Live, in-person sports in 2020: A revelation, if you can manage it

uva football fans saturday

Virginia fans celebrate a score during a game against Abilene Christian Wildcats on Saturday. Photo courtesy Atlantic Coast Conference (Erin Edgerton/Daily Progress).

I kept expecting it to be “weird” to be at a college football game with 250 people – actually, less – in the stands.

It was … but only briefly.

The backdrop: my first in-person game at UVA this 2020 season.

Props to Jim Daves and his media-relations crew for getting me in, seated, properly outfitted.

The “weird” moment of the day for me was when I went full-on news guy and counted the number of fans in the stands in front of me, as the national anthem blared over the loudspeaker.

I got to 167, though I assume the final number would have been a tick higher, with stragglers.

That I could count everybody in front of me in a 60,000-seat stadium is, yes, odd, borderline “weird.”

But, honestly, once the game got going, I pretty much didn’t pay attention to the fact of the sea of empty seats.

OK, it was “weird” whenever it was eerily silent during injury timeouts, of which there were more than quite a few.

The game-ops people, otherwise, did a nice job of injecting loud music into the stadium loudspeakers during the media timeouts.

That was normal.

The game in front of me: normal.

Yeah, not normal, no noise on the big plays.

There were a lot of big plays – a 90-yard TD pass from Brennan Armstrong to Lavel Davis Jr., a touchdown for the good guys on the final play of the first half, a double-pass TD in the third quarter.

Scott Stadium would have gone nuts on all of the above, and more – the sacks on third downs, the offense picking up first downs, to the PA guy’s call, “And that’s another UVA …”

It was awkward when he had to then finish … “first down!”

The music echoed off the empty stands.

When an injured player would get up and begin to trudge off the field, I could hear individual people in front of me clapping.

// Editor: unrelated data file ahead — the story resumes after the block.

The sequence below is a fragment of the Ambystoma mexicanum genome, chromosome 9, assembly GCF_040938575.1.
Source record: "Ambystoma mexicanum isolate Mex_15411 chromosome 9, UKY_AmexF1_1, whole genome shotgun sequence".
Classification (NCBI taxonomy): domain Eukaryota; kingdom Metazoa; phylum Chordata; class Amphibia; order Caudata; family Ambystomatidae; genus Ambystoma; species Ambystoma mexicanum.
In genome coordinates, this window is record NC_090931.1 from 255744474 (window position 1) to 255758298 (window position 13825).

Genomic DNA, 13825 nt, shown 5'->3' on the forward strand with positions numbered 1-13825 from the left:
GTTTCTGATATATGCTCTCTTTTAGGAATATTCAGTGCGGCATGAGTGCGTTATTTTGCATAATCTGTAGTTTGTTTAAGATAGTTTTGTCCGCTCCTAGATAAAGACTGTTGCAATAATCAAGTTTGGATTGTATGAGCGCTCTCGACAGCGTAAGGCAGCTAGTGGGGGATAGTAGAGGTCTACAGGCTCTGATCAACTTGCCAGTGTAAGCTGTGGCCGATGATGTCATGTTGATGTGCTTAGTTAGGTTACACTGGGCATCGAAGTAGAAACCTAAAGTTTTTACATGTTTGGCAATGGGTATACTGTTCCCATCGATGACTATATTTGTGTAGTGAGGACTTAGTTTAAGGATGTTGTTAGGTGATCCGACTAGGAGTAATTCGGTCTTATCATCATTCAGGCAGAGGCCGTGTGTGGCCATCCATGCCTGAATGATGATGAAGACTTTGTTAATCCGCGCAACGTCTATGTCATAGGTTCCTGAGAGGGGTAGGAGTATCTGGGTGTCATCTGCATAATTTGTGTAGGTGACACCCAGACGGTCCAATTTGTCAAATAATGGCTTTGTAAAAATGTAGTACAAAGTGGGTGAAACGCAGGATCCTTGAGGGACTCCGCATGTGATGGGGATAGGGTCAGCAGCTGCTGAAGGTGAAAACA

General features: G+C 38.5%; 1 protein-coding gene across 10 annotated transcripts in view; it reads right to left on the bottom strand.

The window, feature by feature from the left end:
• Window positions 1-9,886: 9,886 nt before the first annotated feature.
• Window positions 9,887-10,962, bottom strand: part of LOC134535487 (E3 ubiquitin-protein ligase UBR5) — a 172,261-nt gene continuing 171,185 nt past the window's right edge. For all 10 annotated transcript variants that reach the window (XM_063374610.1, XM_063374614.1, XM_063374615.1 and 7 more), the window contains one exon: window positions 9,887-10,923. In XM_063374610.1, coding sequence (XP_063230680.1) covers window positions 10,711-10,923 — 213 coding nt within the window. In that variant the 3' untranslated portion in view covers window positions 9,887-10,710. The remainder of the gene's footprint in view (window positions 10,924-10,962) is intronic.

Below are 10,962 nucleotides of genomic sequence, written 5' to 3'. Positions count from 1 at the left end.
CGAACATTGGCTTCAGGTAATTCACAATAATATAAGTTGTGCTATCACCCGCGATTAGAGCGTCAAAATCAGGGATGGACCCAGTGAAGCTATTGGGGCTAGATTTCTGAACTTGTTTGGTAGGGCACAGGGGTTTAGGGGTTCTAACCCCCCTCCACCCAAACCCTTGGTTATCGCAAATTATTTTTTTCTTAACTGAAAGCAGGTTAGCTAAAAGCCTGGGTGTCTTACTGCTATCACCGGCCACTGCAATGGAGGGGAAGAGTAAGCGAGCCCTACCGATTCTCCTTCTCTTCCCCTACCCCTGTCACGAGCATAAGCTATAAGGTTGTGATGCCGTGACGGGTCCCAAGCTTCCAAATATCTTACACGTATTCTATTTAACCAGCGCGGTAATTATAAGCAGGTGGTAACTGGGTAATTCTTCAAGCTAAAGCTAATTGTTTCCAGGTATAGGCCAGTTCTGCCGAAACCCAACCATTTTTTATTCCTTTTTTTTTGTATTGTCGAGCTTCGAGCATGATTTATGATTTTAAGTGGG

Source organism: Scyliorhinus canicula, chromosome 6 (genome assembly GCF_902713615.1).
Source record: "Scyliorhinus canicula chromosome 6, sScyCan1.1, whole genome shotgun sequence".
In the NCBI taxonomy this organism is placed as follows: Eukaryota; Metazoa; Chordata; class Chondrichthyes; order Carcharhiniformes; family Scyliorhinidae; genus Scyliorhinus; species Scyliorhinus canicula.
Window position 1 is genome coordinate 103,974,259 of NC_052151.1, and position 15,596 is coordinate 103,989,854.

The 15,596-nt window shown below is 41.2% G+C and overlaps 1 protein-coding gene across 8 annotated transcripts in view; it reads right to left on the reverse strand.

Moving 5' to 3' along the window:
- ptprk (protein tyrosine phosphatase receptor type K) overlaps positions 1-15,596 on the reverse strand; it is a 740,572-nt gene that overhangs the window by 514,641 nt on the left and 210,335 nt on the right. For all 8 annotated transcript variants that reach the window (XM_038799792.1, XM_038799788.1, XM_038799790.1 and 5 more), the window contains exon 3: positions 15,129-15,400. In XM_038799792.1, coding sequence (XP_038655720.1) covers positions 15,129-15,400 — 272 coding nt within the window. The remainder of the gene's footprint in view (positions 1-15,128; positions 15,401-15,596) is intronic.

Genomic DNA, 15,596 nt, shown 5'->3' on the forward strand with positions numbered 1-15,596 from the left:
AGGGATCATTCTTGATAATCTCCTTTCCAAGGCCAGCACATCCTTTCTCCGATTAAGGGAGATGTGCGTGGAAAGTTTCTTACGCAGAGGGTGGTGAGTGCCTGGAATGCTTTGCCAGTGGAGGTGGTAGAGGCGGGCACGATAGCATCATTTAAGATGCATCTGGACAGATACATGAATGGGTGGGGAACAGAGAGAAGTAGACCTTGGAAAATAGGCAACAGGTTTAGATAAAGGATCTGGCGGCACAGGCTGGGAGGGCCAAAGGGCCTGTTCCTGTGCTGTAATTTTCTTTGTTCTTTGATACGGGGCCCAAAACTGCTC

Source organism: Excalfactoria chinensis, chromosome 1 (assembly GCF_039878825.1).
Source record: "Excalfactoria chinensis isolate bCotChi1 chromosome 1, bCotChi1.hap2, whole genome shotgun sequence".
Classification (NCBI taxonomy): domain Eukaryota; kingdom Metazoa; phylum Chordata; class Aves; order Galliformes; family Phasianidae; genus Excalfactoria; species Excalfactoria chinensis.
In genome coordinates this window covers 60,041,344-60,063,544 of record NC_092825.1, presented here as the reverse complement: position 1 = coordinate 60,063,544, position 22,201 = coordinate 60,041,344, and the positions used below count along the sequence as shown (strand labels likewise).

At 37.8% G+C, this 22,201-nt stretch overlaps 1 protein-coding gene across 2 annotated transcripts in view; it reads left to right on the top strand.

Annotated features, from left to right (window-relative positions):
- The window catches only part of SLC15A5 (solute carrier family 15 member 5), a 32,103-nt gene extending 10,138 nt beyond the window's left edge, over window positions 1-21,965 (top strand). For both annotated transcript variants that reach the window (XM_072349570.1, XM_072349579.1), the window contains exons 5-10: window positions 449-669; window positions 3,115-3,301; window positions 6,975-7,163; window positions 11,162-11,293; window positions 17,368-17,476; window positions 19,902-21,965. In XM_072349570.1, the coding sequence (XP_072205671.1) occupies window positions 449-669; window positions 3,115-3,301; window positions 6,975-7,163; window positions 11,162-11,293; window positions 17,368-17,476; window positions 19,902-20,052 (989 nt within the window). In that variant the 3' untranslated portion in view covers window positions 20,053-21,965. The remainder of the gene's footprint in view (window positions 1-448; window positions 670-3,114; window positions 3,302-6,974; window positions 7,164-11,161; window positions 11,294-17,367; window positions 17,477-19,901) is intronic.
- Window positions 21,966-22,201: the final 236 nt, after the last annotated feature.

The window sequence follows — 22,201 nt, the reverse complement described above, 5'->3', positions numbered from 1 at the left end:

And then, there’s the press box part of things.

I sat in my normal seat, a few chairs to the right of the 50, first row, not far from the UVA radio booth.

I was the only guy to the right of the 50.

That was unusual.

Also unusual: I could hear every word Dave Koehn was saying.

At one point, he emphasized the point of how quiet it was in the stadium by literally dropping his pen and saying, “That sound you heard was my pen dropping.”

After the game, none of the reporters seated in my vicinity had to walk from the press box to the interview room in Bryant Hall to interview Bronco Mendenhall and the UVA players.

We all sat at our seats, and were connected to the postgame interviews via Zoom.

Personally, I hope that aspect stays with us post-COVID.

Nor do I miss having the media-relations interns inundate us with endless reams of paper stats.

I had long since gone over to relying on the live web in-game stats.

I missed the energy from the fans. Not going to lie there.

Other than that, it was a college football game.

The last time I was at a live athletics event, at the ACC Tournament, the teams warmed up, went through layup line, and left the court.

I’ll take what I got, and I’m absurdly happy with it.

Story by Chris Graham


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